QUESTION: How do you preach the gospel to a non-theist? Or do you?

iMonk: You preach the Gospel to everyone. I think you do several things:

1. Jesus knew there were non-theists, and talked about the Father anyway.
2. Remember that Romans 1 says they know God but suppress the knowledge. We speak with that in mind.
3. We follow Peter’s advice and speak gently and with respect, including respecting non-belief. So we don’t approach arrogantly or with hostility. We are gentle and to the point.
4. Paul spoke to those who were skeptical of all Gods in Acts 17. Model his use of the human heart and the evidence in pop culture.
5. Don’t debate or humiliate. Proclaim Good News. Sara Miles was converted by a silent communion. God the Spirit does the converting.

Michael and Roman Catholicism
Michael said regularly that the way forward for today’s evangelical church includes looking back and reengaging with the ancient, deeper, and broader traditions of the church. This led him to do a lot of thinking about the church’s roots and the traditions that have ancient connection with those roots. Plus, he was a nut for Thomas Merton, which led him to think about Catholicism and its traditions. Michael never could stop being Protestant, but he developed a respect and appreciation for many things Roman Catholic.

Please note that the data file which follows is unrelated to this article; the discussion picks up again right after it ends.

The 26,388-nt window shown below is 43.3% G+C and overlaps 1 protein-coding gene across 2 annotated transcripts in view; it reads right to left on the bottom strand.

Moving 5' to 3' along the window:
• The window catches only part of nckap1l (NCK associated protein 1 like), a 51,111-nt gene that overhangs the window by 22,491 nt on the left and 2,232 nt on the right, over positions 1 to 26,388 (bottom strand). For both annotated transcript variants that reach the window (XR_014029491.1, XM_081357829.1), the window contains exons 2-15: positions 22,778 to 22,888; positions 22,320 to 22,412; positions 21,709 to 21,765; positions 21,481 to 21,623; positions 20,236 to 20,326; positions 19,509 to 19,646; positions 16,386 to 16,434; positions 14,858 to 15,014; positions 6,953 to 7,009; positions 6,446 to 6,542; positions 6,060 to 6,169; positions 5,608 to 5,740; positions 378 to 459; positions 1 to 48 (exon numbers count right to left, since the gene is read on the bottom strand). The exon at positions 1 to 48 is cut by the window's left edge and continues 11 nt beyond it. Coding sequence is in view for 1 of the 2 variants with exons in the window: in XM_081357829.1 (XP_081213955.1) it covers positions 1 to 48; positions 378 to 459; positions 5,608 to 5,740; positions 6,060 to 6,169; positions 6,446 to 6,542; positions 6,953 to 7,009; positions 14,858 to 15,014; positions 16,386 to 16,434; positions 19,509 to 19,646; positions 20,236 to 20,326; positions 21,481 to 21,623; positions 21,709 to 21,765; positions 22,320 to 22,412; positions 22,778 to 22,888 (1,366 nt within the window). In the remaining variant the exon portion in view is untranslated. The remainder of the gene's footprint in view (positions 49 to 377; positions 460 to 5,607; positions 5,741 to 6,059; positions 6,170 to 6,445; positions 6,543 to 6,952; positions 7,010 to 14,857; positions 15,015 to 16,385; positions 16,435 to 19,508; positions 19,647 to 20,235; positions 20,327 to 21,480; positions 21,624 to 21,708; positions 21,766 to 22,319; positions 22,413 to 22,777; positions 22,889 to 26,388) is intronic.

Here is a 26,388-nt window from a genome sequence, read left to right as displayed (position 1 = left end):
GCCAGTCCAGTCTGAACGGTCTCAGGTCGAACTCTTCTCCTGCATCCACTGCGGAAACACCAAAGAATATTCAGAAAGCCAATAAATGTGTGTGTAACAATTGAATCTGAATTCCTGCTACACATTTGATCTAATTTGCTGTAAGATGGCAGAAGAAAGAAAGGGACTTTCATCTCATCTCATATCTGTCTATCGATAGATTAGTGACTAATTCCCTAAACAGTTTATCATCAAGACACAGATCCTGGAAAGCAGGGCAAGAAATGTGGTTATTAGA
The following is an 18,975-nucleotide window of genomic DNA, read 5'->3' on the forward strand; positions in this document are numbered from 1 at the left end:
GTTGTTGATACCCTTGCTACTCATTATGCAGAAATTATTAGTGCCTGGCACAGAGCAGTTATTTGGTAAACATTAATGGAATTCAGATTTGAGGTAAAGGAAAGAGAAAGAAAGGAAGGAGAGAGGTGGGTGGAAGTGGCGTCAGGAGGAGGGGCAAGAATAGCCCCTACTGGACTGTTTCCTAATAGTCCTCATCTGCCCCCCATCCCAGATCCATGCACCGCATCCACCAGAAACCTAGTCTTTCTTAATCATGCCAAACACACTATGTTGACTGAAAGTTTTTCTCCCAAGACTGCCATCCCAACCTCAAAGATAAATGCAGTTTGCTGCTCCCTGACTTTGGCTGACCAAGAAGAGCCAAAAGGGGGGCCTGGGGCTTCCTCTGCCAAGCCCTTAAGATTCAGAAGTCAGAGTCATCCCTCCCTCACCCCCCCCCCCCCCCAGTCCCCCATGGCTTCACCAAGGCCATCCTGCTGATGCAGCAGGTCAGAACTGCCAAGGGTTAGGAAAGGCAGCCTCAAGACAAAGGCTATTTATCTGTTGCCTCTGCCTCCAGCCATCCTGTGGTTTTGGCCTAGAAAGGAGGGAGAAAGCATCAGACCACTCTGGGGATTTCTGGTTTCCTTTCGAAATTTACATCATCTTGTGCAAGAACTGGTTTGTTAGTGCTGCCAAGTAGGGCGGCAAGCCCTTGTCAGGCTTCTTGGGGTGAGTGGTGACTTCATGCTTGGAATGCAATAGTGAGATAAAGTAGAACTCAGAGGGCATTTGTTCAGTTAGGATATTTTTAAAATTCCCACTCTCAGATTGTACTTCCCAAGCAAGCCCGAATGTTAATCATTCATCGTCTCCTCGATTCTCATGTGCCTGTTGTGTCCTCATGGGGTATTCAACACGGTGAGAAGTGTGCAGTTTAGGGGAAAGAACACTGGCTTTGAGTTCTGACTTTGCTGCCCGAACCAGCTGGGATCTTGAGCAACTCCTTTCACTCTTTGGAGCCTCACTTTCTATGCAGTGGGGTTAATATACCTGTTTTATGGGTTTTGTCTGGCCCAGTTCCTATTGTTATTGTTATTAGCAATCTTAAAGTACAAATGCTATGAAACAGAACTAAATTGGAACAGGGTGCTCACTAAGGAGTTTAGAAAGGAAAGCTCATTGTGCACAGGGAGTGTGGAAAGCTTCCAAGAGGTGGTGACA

If you would like to understand how Michael Spencer’s thinking developed along these lines, a good piece to read is “The River Is Deep; the River Is Wide: How I Made My Peace with the Roman Catholic Church.”

The great attraction of Catholicism for me wasn’t its doctrinal correctness. Like an elderly grandparent, the church believed a lot I could never believe. But I was attracted to its maturity and beauty. It’s confidence in God rather than in human urgency and zealotry. Even among those who were living lives of amazing sacrifice, there was a quiet, settled center that I found wonderful. Merton experienced it in his conversion, and I could sense it whenever I came near to Catholic spirituality and tradition.

“Tradition” is an important item in my enlightenment and acceptance of Catholicism. I knew that Catholic bashers never tired of pointing out that we believed only what the Bible taught, and paid no attention to tradition. “God said it. I believe it. That settles it.” Right. “Tradition” was one of those words preachers spit out with disgust, right alongside “religion.” But I was far enough down the road now to realize that my Baptist experience had all kinds of traditions that we reverenced as untouchable, yet we did not want to admit the truth. We waved our Bibles around and then stayed safely within the traditions we’d received from our culture, our denomination and our churches. (Listing those traditions is another essay, or a comment thread, but if you haven’t figured out that Protestants of every kind are steeped in their own traditions, you need to wake up.)